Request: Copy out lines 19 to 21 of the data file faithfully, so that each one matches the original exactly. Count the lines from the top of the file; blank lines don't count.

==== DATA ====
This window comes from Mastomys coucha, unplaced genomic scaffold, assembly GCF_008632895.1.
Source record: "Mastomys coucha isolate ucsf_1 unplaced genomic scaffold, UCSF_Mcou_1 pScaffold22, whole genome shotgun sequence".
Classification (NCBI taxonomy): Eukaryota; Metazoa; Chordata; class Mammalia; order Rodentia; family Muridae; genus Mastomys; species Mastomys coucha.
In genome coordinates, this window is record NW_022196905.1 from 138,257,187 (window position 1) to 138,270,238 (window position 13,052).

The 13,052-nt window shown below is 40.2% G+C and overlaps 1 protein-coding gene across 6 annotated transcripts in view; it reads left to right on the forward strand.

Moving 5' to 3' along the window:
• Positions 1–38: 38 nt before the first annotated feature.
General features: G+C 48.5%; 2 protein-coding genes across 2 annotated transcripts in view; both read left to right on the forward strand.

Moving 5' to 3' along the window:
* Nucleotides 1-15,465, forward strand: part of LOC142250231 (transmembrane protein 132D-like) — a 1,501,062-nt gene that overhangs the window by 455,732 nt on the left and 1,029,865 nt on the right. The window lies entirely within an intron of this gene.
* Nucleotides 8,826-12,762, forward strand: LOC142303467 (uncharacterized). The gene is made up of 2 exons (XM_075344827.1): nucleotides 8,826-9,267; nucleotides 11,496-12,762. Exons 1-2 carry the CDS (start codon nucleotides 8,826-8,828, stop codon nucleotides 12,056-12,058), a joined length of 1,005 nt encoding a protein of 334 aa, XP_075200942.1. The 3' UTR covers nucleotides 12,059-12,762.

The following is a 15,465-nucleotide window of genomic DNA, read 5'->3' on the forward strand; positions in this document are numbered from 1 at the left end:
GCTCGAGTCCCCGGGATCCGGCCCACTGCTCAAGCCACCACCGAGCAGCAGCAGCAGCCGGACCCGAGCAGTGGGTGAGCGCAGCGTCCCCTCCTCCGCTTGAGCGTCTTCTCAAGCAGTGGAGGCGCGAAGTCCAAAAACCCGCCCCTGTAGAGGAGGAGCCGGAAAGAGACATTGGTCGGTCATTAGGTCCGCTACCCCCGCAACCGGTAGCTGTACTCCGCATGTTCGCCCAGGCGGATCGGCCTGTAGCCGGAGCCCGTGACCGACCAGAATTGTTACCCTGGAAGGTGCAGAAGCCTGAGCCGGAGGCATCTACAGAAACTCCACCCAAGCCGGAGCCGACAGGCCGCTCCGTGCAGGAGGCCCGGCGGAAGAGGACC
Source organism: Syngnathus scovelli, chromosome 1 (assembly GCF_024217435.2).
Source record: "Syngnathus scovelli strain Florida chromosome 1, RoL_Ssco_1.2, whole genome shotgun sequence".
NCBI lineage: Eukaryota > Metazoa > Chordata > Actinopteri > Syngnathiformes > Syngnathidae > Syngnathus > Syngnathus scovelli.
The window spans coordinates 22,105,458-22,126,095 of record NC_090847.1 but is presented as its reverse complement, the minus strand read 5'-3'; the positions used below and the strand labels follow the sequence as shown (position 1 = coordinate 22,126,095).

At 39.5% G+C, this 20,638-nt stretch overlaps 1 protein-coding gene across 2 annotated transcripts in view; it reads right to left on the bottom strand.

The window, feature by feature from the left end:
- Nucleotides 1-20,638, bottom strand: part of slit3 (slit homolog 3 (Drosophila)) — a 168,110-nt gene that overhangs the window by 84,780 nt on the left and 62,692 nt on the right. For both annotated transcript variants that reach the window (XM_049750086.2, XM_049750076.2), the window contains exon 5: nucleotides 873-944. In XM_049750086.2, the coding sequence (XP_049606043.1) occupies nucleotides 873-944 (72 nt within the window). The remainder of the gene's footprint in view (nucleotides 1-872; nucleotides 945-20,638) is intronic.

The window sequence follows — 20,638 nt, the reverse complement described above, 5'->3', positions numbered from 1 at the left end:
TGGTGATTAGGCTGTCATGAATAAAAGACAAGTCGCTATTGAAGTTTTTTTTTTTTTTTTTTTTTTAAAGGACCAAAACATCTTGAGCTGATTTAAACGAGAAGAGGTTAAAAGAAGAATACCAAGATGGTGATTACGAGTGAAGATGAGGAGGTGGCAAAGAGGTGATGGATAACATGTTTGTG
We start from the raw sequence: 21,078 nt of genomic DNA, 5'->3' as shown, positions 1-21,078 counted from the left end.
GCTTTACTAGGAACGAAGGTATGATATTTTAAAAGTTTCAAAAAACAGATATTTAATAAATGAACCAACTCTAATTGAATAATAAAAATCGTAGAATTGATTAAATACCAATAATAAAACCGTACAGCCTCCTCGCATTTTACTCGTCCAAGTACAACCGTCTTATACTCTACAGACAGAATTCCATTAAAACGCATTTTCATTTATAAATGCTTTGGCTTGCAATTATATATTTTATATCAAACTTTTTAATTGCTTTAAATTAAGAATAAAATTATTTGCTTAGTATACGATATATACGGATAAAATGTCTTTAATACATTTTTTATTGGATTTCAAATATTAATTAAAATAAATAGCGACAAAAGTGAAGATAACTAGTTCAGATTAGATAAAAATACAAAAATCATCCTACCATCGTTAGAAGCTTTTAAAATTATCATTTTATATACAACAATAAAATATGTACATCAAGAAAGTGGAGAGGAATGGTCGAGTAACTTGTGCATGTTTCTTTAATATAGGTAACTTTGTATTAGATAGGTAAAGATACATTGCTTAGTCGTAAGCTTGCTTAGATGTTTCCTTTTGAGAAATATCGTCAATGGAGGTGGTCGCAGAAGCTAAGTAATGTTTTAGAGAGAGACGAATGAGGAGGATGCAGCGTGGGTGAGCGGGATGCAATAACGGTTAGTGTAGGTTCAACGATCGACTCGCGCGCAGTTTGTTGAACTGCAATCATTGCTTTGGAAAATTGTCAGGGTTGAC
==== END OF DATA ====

The window, feature by feature from the left end:
- Nucleotides 1-20,638, bottom strand: part of slit3 (slit homolog 3 (Drosophila)) — a 168,110-nt gene that overhangs the window by 84,780 nt on the left and 62,692 nt on the right. For both annotated transcript variants that reach the window (XM_049750086.2, XM_049750076.2), the window contains exon 5: nucleotides 873-944. In XM_049750086.2, the coding sequence (XP_049606043.1) occupies nucleotides 873-944 (72 nt within the window). The remainder of the gene's footprint in view (nucleotides 1-872; nucleotides 945-20,638) is intronic.

The window sequence follows — 20,638 nt, the reverse complement described above, 5'->3', positions numbered from 1 at the left end: